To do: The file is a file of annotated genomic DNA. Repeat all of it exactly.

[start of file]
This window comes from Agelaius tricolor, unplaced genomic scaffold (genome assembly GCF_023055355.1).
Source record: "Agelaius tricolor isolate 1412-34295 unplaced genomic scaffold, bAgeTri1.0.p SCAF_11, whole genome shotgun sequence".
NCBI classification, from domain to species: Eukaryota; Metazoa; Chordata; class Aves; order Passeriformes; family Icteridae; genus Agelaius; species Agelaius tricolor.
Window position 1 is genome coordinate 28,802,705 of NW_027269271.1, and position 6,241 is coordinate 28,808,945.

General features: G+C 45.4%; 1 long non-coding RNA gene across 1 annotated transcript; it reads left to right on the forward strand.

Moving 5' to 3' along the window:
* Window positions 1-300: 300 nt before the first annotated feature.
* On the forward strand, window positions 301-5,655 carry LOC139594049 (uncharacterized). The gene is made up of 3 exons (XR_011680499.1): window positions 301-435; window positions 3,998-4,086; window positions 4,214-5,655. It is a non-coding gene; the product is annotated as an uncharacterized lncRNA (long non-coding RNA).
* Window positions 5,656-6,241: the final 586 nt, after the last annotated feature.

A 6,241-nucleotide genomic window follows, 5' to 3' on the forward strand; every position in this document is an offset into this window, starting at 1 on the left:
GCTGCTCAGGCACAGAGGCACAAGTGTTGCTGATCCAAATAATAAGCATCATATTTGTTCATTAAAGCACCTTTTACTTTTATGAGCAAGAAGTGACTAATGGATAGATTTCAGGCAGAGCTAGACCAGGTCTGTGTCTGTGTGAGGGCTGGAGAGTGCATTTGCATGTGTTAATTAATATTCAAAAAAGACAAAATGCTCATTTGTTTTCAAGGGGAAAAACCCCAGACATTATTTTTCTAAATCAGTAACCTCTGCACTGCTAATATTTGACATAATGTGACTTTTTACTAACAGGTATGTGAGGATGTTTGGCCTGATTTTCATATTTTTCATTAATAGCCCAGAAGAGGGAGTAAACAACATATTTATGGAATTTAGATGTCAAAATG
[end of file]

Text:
This window comes from Agelaius tricolor, unplaced genomic scaffold (genome assembly GCF_023055355.1).
Source record: "Agelaius tricolor isolate 1412-34295 unplaced genomic scaffold, bAgeTri1.0.p SCAF_11, whole genome shotgun sequence".
NCBI classification, from domain to species: Eukaryota; Metazoa; Chordata; class Aves; order Passeriformes; family Icteridae; genus Agelaius; species Agelaius tricolor.
Window position 1 is genome coordinate 28,802,705 of NW_027269271.1, and position 6,241 is coordinate 28,808,945.

General features: G+C 45.4%; 1 long non-coding RNA gene across 1 annotated transcript; it reads left to right on the forward strand.

Moving 5' to 3' along the window:
* Window positions 1-300: 300 nt before the first annotated feature.
* On the forward strand, window positions 301-5,655 carry LOC139594049 (uncharacterized). The gene is made up of 3 exons (XR_011680499.1): window positions 301-435; window positions 3,998-4,086; window positions 4,214-5,655. It is a non-coding gene; the product is annotated as an uncharacterized lncRNA (long non-coding RNA).
* Window positions 5,656-6,241: the final 586 nt, after the last annotated feature.

A 6,241-nucleotide genomic window follows, 5' to 3' on the forward strand; every position in this document is an offset into this window, starting at 1 on the left:
GCTGCTCAGGCACAGAGGCACAAGTGTTGCTGATCCAAATAATAAGCATCATATTTGTTCATTAAAGCACCTTTTACTTTTATGAGCAAGAAGTGACTAATGGATAGATTTCAGGCAGAGCTAGACCAGGTCTGTGTCTGTGTGAGGGCTGGAGAGTGCATTTGCATGTGTTAATTAATATTCAAAAAAGACAAAATGCTCATTTGTTTTCAAGGGGAAAAACCCCAGACATTATTTTTCTAAATCAGTAACCTCTGCACTGCTAATATTTGACATAATGTGACTTTTTACTAACAGGTATGTGAGGATGTTTGGCCTGATTTTCATATTTTTCATTAATAGCCCAGAAGAGGGAGTAAACAACATATTTATGGAATTTAGATGTCAAAATG